Here is what the comparison between paraphrased and summarized text looks like:
When To Paraphrase and When To Summarize?
When paraphrasing, you put someone else's ideas into your own words.
Let's observe the following statement and possible 3 paraphrasing outcomes.
In the example, paraphrasing includes all the details of the original text, the idea, and the impression you want to trigger with your audience, but in your own style.
On the other hand, when you are summarizing, you want to get a shorter version of the original text.
Let’s take a look at the same example.
Together quoting, paraphrasing, and summarizing are the leading writing techniques when mentioning sources in your content.
When deciding which to use, you should first think about what kind of content you want to write.
For example, literature reviews and science reports are mostly just summaries. But conversely, all three techniques you can use in argumentative essays.
Even though paraphrasing and summarizing are important, you shouldn't rely on them too much, either. The most important thing is your opinion on the subject.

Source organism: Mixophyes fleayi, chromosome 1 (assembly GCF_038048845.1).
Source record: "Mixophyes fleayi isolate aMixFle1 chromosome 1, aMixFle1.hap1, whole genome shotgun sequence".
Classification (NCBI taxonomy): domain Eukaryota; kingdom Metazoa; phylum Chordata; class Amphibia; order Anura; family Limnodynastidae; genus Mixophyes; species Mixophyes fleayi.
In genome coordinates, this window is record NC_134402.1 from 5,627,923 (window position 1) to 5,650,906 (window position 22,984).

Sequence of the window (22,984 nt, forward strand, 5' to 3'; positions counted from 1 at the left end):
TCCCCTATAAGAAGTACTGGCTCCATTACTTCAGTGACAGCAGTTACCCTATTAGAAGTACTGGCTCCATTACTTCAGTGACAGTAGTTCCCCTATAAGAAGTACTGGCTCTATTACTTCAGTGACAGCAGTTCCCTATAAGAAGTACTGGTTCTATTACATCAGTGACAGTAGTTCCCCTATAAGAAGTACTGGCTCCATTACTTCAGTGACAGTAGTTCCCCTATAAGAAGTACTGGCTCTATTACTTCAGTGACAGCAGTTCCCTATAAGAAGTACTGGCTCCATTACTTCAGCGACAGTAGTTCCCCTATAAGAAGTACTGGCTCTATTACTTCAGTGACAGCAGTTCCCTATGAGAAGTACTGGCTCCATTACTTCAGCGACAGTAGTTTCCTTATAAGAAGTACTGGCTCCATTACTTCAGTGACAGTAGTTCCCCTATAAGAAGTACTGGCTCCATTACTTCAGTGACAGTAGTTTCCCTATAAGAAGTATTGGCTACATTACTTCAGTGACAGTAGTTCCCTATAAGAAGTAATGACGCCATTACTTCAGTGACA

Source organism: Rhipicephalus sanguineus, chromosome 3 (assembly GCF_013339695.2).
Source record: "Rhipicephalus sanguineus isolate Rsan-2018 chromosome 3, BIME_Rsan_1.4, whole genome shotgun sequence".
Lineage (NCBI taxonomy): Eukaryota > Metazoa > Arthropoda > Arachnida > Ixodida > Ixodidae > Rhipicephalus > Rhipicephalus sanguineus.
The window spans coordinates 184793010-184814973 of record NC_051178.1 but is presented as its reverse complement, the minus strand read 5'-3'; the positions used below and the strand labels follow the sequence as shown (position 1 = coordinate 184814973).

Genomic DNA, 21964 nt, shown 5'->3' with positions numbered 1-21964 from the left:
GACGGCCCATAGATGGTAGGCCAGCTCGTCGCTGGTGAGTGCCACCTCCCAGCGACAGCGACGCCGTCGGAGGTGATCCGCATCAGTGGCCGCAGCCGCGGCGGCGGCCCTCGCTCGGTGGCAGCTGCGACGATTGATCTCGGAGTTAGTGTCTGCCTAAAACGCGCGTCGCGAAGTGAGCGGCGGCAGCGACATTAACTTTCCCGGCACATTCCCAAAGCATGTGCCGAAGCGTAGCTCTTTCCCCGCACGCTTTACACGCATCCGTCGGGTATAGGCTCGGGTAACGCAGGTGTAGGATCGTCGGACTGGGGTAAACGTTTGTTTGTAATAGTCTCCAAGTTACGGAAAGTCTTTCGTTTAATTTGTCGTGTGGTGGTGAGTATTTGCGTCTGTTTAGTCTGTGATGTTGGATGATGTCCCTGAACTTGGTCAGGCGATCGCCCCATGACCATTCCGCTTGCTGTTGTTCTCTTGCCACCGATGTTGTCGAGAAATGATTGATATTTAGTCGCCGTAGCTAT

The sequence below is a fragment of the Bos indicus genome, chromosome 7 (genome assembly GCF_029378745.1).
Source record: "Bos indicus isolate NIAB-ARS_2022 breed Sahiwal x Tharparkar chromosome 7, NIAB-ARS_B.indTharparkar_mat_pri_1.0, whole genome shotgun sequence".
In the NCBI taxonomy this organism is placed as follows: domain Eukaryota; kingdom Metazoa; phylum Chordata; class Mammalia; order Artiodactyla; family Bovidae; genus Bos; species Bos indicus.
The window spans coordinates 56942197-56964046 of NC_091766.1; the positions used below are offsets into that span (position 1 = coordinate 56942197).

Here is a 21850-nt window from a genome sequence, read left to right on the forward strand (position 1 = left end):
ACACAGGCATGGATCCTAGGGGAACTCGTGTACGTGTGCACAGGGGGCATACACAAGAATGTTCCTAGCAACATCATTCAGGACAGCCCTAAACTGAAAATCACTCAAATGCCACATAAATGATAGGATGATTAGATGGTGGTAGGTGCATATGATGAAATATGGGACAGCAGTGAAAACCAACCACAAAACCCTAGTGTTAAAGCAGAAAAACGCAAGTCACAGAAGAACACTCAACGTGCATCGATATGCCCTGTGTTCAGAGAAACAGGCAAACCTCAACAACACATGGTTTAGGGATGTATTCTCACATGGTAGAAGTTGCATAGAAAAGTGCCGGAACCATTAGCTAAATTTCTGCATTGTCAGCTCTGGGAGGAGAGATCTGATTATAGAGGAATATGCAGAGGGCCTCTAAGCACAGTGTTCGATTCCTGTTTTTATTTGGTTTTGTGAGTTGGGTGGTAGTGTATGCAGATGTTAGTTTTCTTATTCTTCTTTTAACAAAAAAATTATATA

Let's move on and check the paraphrasing vs summarizing examples.
Paraphrasing vs Summarizing Examples
How To Paraphrase?
When you paraphrase, keep these 3 things in mind:
- You must provide a reference.
- Use your language style when paraphrasing.
- Changing just a few words here and there is not paraphrasing.
The lack of paraphrasing words is just a lack of synonyms, nothing more. It has nothing to do with creativity.
Think about how the ideas fit with what you already know. Then, try some of the following tips to paraphrase with ease: